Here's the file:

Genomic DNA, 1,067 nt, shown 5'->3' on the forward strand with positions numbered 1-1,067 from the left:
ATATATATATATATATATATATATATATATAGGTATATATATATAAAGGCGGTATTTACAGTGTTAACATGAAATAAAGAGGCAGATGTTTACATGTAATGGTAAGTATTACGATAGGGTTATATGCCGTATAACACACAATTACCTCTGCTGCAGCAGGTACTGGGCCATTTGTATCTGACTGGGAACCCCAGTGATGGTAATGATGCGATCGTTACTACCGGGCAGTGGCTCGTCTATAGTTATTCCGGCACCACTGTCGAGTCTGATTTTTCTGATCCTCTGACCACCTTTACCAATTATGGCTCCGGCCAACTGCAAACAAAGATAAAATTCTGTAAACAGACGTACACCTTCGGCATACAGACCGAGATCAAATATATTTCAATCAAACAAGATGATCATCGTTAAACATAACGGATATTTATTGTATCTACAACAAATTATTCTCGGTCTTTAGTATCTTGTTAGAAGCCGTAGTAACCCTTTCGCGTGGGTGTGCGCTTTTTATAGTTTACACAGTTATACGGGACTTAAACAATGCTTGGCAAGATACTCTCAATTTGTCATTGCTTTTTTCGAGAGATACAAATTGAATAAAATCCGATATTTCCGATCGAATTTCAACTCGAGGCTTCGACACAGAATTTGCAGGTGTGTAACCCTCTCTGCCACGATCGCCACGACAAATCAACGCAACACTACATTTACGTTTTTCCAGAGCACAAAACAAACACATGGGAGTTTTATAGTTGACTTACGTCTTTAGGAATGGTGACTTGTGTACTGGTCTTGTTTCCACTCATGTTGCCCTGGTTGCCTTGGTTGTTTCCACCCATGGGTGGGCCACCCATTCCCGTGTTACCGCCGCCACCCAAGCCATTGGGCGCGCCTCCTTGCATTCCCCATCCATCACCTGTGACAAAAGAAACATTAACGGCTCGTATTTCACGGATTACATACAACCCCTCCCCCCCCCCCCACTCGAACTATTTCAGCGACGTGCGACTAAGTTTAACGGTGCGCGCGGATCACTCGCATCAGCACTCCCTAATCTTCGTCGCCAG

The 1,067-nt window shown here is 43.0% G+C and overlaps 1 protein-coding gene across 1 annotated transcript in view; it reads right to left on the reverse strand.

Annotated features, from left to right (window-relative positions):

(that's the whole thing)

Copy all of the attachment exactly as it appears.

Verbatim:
Genomic DNA, 1,067 nt, shown 5'->3' on the forward strand with positions numbered 1-1,067 from the left:
ATATATATATATATATATATATATATATATAGGTATATATATATAAAGGCGGTATTTACAGTGTTAACATGAAATAAAGAGGCAGATGTTTACATGTAATGGTAAGTATTACGATAGGGTTATATGCCGTATAACACACAATTACCTCTGCTGCAGCAGGTACTGGGCCATTTGTATCTGACTGGGAACCCCAGTGATGGTAATGATGCGATCGTTACTACCGGGCAGTGGCTCGTCTATAGTTATTCCGGCACCACTGTCGAGTCTGATTTTTCTGATCCTCTGACCACCTTTACCAATTATGGCTCCGGCCAACTGCAAACAAAGATAAAATTCTGTAAACAGACGTACACCTTCGGCATACAGACCGAGATCAAATATATTTCAATCAAACAAGATGATCATCGTTAAACATAACGGATATTTATTGTATCTACAACAAATTATTCTCGGTCTTTAGTATCTTGTTAGAAGCCGTAGTAACCCTTTCGCGTGGGTGTGCGCTTTTTATAGTTTACACAGTTATACGGGACTTAAACAATGCTTGGCAAGATACTCTCAATTTGTCATTGCTTTTTTCGAGAGATACAAATTGAATAAAATCCGATATTTCCGATCGAATTTCAACTCGAGGCTTCGACACAGAATTTGCAGGTGTGTAACCCTCTCTGCCACGATCGCCACGACAAATCAACGCAACACTACATTTACGTTTTTCCAGAGCACAAAACAAACACATGGGAGTTTTATAGTTGACTTACGTCTTTAGGAATGGTGACTTGTGTACTGGTCTTGTTTCCACTCATGTTGCCCTGGTTGCCTTGGTTGTTTCCACCCATGGGTGGGCCACCCATTCCCGTGTTACCGCCGCCACCCAAGCCATTGGGCGCGCCTCCTTGCATTCCCCATCCATCACCTGTGACAAAAGAAACATTAACGGCTCGTATTTCACGGATTACATACAACCCCTCCCCCCCCCCCCACTCGAACTATTTCAGCGACGTGCGACTAAGTTTAACGGTGCGCGCGGATCACTCGCATCAGCACTCCCTAATCTTCGTCGCCAG

The 1,067-nt window shown here is 43.0% G+C and overlaps 1 protein-coding gene across 1 annotated transcript in view; it reads right to left on the reverse strand.

Annotated features, from left to right (window-relative positions):